The Nixon administration responded by trying to defend the interests of American industry, by means of policies that included delinking the dollar from gold and imposing quotas on Japanese imports. Whatever the merits of these particular measures, they illustrated a recognition that the post-1945 policy of sacrificing national economic interests for the purpose of holding together Cold War alliances allowed free-riding trading partners to prosper at America’s expense.

Unfortunately, the Nixonian nationalist turn in American security and economic policy did not last. The realpolitik of Nixon and Henry Kissinger was denounced as amoral by many on the left and right alike. On the center-left, Jimmy Carter sought to make the promotion of human rights central to U.S. foreign policy at the price of undermining allies like the shah of Iran and Nicaragua’s Anastasio Somoza. On the center-right, the neoconservatives—some of them former Democrats—denounced realism as amoral appeasement and argued for a grand strategy of crusades for global democracy, showing a Kennedyesque insouciance toward costs.

The Reagan administration was divided between neocons and those who might be described as realists, including Vice President George H. W. Bush, James Baker and Brent Scowcroft. In economic policy, too, the Reagan administration was of two minds—defending U.S. manufacturers against Japanese mercantilism while simultaneously preaching free trade and free markets. The one-term administration of George H. W. Bush tilted even more toward realism in its sober and prudent foreign policy. Although he presided over the end of the Cold War and the dismantling of the Soviet Union, the elder Bush refrained from the American triumphalism that became a staple of neoconservatism and helped inspire the 2003 Iraq War.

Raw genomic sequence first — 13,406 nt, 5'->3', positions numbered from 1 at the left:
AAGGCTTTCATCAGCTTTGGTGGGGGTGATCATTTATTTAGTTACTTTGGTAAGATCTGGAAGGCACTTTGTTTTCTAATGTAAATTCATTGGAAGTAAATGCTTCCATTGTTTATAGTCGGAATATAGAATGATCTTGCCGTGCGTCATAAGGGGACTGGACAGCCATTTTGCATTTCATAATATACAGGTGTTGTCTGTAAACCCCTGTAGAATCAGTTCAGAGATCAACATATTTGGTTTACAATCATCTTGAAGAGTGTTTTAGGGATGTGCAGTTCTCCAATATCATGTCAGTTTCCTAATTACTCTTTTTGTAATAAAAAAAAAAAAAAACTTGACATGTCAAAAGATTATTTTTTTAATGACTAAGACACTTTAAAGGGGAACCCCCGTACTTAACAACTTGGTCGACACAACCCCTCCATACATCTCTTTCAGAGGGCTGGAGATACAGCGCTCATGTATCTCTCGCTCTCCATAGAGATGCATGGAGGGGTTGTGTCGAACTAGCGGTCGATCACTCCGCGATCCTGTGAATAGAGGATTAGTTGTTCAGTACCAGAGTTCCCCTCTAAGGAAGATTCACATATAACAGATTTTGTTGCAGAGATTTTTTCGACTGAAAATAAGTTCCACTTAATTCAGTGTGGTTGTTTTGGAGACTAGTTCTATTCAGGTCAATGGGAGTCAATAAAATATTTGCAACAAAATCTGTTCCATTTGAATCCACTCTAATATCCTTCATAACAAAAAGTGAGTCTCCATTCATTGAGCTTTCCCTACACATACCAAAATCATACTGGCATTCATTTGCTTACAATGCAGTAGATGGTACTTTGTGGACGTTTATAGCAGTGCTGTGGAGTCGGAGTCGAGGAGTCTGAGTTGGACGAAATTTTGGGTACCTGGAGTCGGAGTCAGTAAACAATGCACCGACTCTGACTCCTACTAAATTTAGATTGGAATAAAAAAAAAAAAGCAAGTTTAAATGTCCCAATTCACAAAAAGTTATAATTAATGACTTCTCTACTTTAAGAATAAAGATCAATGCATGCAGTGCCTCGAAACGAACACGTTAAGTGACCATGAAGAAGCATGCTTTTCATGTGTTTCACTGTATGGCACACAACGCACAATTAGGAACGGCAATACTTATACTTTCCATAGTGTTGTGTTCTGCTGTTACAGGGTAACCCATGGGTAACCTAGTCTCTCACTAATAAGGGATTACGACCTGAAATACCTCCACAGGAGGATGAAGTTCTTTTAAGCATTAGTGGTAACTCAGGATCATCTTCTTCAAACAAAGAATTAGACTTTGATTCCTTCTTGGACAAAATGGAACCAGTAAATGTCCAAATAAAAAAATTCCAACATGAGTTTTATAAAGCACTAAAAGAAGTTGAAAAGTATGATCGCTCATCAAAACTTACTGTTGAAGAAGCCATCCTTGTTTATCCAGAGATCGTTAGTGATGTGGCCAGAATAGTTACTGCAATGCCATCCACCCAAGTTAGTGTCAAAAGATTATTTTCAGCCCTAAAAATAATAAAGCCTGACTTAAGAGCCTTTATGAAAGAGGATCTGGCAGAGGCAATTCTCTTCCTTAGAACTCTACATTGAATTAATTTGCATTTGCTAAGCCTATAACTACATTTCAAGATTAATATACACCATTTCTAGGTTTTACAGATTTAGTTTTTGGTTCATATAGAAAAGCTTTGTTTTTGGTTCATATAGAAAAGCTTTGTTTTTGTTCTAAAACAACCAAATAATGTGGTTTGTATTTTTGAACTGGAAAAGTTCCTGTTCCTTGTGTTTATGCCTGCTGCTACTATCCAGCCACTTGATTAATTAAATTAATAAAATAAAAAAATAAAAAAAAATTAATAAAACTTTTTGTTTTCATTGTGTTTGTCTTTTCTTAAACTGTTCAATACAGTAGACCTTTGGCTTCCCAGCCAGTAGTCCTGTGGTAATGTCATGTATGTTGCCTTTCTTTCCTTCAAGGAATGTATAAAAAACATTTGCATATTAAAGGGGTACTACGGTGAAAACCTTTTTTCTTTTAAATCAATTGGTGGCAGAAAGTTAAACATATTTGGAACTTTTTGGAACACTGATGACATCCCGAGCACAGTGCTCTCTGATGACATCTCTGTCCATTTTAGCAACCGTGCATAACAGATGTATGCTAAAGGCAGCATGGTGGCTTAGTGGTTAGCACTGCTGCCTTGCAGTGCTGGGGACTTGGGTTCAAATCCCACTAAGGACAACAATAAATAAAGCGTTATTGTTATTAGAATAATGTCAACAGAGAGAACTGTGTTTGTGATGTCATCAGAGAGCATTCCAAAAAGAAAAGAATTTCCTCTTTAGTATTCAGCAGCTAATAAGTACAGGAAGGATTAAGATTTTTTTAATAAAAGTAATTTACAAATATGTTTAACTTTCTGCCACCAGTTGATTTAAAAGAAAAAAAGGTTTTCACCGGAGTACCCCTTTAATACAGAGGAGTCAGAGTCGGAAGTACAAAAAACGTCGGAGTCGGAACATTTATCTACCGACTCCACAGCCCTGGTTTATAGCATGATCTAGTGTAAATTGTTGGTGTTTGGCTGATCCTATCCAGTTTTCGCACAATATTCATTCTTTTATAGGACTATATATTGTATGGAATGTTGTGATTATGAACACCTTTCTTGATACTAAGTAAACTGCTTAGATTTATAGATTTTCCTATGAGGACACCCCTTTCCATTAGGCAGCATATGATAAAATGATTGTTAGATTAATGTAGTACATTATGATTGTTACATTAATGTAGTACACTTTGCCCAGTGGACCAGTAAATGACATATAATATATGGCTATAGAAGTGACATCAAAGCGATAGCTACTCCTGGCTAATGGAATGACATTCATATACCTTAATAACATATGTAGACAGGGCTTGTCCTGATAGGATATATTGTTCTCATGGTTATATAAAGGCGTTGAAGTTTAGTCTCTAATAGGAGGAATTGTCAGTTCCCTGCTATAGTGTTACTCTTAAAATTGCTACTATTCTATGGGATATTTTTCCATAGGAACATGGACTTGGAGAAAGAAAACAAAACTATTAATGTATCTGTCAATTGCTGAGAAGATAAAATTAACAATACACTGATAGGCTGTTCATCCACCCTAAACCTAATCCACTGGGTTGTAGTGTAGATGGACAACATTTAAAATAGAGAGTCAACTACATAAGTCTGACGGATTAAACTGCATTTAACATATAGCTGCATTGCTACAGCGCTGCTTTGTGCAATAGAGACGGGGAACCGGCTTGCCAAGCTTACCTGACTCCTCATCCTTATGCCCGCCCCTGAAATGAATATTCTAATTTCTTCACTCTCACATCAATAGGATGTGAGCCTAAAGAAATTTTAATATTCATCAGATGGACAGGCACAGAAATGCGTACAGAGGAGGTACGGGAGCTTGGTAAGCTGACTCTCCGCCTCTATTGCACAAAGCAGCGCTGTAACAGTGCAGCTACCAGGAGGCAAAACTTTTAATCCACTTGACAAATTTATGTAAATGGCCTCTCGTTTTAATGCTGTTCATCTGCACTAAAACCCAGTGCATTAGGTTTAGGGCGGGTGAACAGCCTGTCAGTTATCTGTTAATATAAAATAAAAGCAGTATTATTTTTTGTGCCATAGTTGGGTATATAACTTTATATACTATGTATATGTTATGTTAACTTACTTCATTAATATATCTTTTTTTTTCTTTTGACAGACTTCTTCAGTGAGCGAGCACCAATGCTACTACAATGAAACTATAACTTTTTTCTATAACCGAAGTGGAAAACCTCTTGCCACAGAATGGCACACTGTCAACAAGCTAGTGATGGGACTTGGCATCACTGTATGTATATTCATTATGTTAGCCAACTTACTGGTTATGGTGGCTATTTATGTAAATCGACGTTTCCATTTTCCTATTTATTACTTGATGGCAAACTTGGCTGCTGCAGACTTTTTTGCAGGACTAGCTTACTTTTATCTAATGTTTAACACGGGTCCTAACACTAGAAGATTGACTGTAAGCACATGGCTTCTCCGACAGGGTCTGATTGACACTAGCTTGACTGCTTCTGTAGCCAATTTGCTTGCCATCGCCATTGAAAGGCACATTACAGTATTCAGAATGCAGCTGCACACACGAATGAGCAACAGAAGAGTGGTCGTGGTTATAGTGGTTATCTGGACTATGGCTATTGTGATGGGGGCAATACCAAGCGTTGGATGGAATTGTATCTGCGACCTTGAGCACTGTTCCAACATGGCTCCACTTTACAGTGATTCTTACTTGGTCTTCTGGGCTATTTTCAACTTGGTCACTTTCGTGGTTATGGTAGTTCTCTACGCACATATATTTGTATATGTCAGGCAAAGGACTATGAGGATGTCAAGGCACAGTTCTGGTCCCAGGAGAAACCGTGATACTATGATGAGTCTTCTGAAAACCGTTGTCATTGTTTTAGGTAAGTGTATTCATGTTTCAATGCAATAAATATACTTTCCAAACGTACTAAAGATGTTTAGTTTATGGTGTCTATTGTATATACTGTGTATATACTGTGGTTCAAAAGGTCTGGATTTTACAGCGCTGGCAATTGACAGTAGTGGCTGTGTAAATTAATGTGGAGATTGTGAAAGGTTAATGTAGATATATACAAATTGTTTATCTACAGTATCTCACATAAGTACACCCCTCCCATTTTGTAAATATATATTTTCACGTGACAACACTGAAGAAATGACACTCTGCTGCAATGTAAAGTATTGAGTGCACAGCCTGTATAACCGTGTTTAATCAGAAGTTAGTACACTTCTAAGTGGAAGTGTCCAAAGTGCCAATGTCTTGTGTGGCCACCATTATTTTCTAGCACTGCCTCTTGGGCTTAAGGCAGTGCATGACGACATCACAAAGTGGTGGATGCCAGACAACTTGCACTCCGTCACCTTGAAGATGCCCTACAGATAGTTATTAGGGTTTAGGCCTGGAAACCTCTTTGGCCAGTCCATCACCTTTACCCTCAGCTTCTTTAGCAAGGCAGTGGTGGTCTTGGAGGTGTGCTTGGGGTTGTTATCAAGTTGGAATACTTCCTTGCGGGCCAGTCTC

American realism went into decline in the 1990s, largely because an increasingly favorable global environment altered the calculation of costs and benefits. Nixonian nationalism had been the policy of an embattled United States confronted by rising powers—an increasingly sophisticated and assertive Soviet Union and China in the security realm, and increasingly competitive trade rivals in Japan and West Germany. In the 1990s, both security and trade threats temporarily receded. The Soviet Union collapsed. Post-Maoist China was viewed as a huge potential consumer market for American corporations, rather than as a serious rival. The puncturing of the Japanese real-estate and stock-market bubbles plunged the Japanese economy into decades of stagnation. Germany was plagued by a decade of slow growth because of the costs of absorbing the former East Germany.

Meanwhile, the United States was the sole remaining superpower and the initial beneficiary of the information-technology revolution, identified with Silicon Valley. The ease with which the United States defeated the armed forces of Saddam Hussein and the Serbs in the Balkans added to the giddy triumphalism of America’s foreign-policy elites. Talk of the limits of American power—and of the need to balance commitments against resources—was seen as passé. It became an article of faith that Washington could afford quick, high-tech and relatively bloodless wars to promote democracy and human rights, like the Gulf War and the Balkan wars. At the same time, the Nixon-era concern about predatory trade and currency policies by other countries gave way, in the administrations of Bill Clinton and George W. Bush, to complacency about foreign mercantilism.